Fishbowl Press Poetry names Jordan Poet if the Week

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Many thanks to Poetry Editor David Estringel at Fishbowl Press for publishing 6 of my oddball poems!

Spirits for Sale launches at The Tipsy Muse!u

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Join Fredericton author Jordan Trethewey and local vocal talents Sunday, October 27 from 1-3pm, as they celebrate the launch of his spooky new collection of poems exposing the dark eBay market of haunted items for sale!

The book, and reading, features creepy original Art Brut by Dutch painter Marcel Herms. This FREE event just might leave you appropriately breathless….

Come out and support a local writer exhuming a global subject! Jordan will have copies of “Spirits” for sale available for purchase…and he draws a mean skull & crossbones.

Trish Saunders reviews Spirits for Sale

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Just in: a review of Spirits for Sale by Seattle poet Trish Saunders…

SPIRITS FOR SALE’s poems and art live in that uncertain airspace, under one’s foot, between the last stair and the floor below. We THINK we can step safely onto that solid surface. The longer we live, the less sure we are. These poems, tellingly and beautifully illustrated by Marcel Herms, remind us to take nothing for granted. Ordinary objects can change form, like a doll opening its eyes, and even pop up for sale in the world’s online market. SPIRITS FOR SALE is a deliciously unsettling read for all ages. But forewarning: very young children may ask their parents “why” even more than usual.

Jenn Zed reviews Spirits for Sale!

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A review of Spirits for Sale by U.K. visual artist and poet Jenn Zed:

Jordan Trethewey and Marcel Herms give us a well forged set of collaborative pieces .. the melding of Jordan’s Tanka-structured poems, and the free-style allegorical art of Marcel, work in harmony—one giving us the content and information in poetic form, while the other visually expands.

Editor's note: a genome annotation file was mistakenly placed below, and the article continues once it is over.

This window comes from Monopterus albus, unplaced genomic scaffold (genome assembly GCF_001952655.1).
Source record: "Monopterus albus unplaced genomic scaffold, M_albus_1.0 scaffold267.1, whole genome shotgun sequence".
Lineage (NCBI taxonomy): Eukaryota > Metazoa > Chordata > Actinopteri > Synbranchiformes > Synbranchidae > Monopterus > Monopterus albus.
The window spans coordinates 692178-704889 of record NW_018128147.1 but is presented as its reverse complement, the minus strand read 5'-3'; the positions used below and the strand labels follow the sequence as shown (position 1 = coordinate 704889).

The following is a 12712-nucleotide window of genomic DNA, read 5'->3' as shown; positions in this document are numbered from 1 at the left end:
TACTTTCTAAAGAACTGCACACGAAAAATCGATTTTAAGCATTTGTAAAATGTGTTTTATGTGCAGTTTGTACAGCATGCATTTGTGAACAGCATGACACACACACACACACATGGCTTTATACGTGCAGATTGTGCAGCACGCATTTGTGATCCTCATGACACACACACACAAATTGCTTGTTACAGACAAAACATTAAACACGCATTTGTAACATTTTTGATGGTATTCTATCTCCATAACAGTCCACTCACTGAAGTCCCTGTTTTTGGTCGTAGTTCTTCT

Both give us an alternative way of looking at the idea, and work to subvert the subject. Each reveal a satire that is a beautifully tongue-in-cheek commentary on the strangeness of the idea of paranormal objects being sold and bought online.

There is a lot being said by both writer and artist in this collection The complimentary forms work together to create a truly wonderful and interesting response to the collection’s subject.

Eva Wong Nava reviews ‘Spirits for Sale’

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A review of “Spirits for Sale” by Singapore author and publisher Eva Wong Nava:

Just in time for Halloween, ‘Spirits for Sale,’ a book of Tanka poems by Jordan Trethewey with artwork by Marcel Herms, is a dead giveaway inspired by the supernatural and paranormal artefacts found on sale online. I was spooked by the imagery in many of Trethewey’s poems. Here is a poet that has been profoundly affected by these commodities of the underworld: “a religious bracelet,” “carlotta’s spirit” that “clings to a rare clown doll,” the “lawyer and mistress/ last seen in monmouth county/in the nineteen thirties,” “dollie lived with rae/from xochimilco mexico” who was “displayed hung by her neck.”

Herms’ Art Brut renditions of Trethewey’s words are compelling and make his poetic imageries convincingly, and hair-raisingly, frightening. I’m not one for the paranormal, and I opened Trethewey’s collection with trepidation. Once in, I was hooked by my curiosity of these curios that are exchanged online. Trethewey even includes the price that these items are sold for.

‘kidwitgame18again’ was on sale for a whopping USD $400. This poem tells the story of a genie who lives in a girl’s music box. The girl, who has measles, is eventually found “stone dead on the floor”… “[the] spirit laughs out loud/she did not suffer today/in this world madam/and you failed to specify/how much time she should have left.”

If you like the macabre, the ghoulish, and the spectacular, then this book of poetry and artwork is for you. Happy Halloween.

Review of Spirits for Sale by Lorette c. Luzajic

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Reviews are coming in for Spirits for Sale:

“If you find poetry in oddities and curiousities like I do, you must discover the collaborations of writer Jordan Trethewey and painter Marcel Herms. The Dutch artist and Canadian poet often work together in joining the visual with visual language, but in this gem, they have outdone themselves. Herms’s sympathetically creepy imaginings are paired with tanka poems entirely devoted to the subject of spirit-haunted Ebay paraphernalia for sale. The result is the first first in 2500 years, since the poet of Ecclesiastes declared there was nothing new under the sun.”

Lorette C. Luzajic, editor, The Ekphrastic Review